Steve, CNO sails along quite nicely, we had her upto 14 kts the other day :)
     
  9. Saqa
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    Saqa Senior Member

    Good to see progress mate, hanging to see how she runs
     
  10. groper
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    groper Senior Member

    Been sanding and fairing... not alot to show for it it seems, but i hope all the hard work pays off when the gloss coat goes on... been doing the inside of the saloon at the same time as the topsides, so theres not much to show other than a heap of surfaces covered in bog and looking like a patchwork quilt...

    Learned alot of lessons during this build, like making sure your panels are sitting fair before glassing them in :mad:

    ive also found its been a bit of a pain/lotsa work with the chine and chamfer panel as it creates an intersect line which is very visible down the side of the topsides, any unfairness creates a wavy line here and must be fixed or it looks poor. Ive got it pretty close now but i dont think i have the patience to get it perfect... The panels naturally pull a little on each bulkhead and a solution to this is worth thinking about...

    [​IMG]
     
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  11. Brian@BNE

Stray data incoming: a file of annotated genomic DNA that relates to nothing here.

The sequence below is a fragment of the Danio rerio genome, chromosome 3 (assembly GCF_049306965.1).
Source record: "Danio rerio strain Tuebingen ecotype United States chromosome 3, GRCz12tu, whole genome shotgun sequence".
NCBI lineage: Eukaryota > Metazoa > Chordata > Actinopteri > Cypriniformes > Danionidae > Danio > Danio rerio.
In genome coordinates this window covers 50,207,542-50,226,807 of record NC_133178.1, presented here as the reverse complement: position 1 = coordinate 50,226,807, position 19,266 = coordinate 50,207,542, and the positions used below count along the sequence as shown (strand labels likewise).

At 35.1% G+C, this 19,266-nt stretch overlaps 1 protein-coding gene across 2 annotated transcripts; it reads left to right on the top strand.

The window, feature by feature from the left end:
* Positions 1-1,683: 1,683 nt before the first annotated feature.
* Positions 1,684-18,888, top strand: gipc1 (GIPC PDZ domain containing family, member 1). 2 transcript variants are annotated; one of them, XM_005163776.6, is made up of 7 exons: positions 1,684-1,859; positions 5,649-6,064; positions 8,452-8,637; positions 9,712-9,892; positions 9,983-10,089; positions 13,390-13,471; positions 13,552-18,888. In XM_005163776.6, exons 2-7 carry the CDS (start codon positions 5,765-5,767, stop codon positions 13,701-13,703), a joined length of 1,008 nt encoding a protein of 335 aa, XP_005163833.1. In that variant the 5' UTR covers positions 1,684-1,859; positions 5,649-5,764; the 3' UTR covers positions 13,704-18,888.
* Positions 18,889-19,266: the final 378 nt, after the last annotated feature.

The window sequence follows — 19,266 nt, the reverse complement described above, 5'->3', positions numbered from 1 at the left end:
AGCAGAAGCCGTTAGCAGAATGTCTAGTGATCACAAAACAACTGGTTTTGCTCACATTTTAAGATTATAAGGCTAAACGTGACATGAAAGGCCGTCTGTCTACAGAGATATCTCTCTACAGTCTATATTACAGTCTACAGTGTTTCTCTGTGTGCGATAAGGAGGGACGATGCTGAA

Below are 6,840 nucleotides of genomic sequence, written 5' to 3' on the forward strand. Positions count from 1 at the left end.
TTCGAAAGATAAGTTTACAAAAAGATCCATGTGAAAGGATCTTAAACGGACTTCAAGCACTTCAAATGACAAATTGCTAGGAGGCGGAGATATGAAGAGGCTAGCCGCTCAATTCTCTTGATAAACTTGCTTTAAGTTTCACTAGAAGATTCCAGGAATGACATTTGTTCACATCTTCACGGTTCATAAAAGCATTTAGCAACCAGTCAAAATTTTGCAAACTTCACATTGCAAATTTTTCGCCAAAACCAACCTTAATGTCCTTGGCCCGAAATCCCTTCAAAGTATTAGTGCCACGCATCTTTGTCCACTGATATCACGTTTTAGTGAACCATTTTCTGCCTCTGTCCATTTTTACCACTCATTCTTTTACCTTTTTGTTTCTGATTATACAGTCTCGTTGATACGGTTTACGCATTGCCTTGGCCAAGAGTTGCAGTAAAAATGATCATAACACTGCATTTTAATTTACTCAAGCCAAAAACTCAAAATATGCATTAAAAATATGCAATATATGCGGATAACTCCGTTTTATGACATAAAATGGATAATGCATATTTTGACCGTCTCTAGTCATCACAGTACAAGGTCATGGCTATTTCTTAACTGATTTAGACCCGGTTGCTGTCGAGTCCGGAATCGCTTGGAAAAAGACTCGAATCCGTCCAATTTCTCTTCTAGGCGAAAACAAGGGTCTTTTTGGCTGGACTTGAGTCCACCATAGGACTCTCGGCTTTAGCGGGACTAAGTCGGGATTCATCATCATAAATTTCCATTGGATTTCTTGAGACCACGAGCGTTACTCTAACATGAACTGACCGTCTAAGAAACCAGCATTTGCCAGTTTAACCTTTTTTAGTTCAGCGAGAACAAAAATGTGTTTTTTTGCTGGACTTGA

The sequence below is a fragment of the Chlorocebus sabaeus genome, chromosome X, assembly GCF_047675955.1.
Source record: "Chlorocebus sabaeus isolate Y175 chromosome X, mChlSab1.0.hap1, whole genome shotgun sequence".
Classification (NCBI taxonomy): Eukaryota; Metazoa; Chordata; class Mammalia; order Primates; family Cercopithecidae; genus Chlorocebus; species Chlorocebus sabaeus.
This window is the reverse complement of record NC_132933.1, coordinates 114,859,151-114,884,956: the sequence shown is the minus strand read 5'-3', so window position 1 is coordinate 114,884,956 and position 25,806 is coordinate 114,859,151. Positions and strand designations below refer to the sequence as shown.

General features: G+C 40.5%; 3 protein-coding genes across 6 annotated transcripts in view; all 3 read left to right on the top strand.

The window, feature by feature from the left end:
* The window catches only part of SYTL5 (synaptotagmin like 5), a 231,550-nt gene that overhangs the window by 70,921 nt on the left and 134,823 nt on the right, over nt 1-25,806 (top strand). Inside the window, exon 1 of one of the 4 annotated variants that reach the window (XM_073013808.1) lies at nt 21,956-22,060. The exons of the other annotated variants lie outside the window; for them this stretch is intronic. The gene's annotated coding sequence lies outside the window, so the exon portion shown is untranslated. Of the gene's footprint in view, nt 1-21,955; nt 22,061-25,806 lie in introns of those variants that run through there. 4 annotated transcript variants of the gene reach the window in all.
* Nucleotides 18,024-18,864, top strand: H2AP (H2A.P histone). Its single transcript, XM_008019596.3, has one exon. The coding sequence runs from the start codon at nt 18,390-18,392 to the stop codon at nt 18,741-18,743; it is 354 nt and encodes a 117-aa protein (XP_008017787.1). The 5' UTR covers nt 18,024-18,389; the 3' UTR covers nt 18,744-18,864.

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    Brian@BNE Senior Member

    Good to see you still working away. Huge commitment to do what you are doing.
    Maybe you could effectively fair the sheerline further by adding on a rubrail of some kind?
     
  12. SamSam
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    SamSam Senior Member

    If you rounded it more, it would soften the line and be less noticeable. Probably more durable also, I imagine those power cords are leaving some marks/wear right on the intersect line. Even with a well rounded corner, dragging a nasty old power cord or water hose over it will usually leave pretty noticeable scratches.
     
  13. groper
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    groper Senior Member

    Bang on Sam, that's the plan - soften the edge once I'm happy enough with it. For now, it actually helps to find the fair lines by keeping it sharp as it serves a visual que as to where the bumps are which were introduced by pulling the panels around the bulkheads... I should be pretty close to ready for gloss coat in another week or so I hope...
     
  14. waikikin
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    waikikin Senior Member

    Thats correct, the sharp edge is a great indicator, also on flatish surfaces which are harder to fair the use of " bog battens" can help, I used to use an alu extrusion channel 25 x 12 x 3mm, hot melt some simple shelves on, wax and release agent to flat of channel, light resin prime to surface and load the batten and press on. Very good for defining edges and can be boarded in at laps, then bulk screed to known fair indicators, some mist of spray pack helps see where you're at. I like to use hand planes to fairing also, much more satisfaction than the torture board and on spot top ups wont "halo" sanding perimeter.
    Jeff.
     

  15. jorgepease
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    jorgepease Senior Member

    Fairing ... my worst nightmare!! But it looks pretty darn good!!!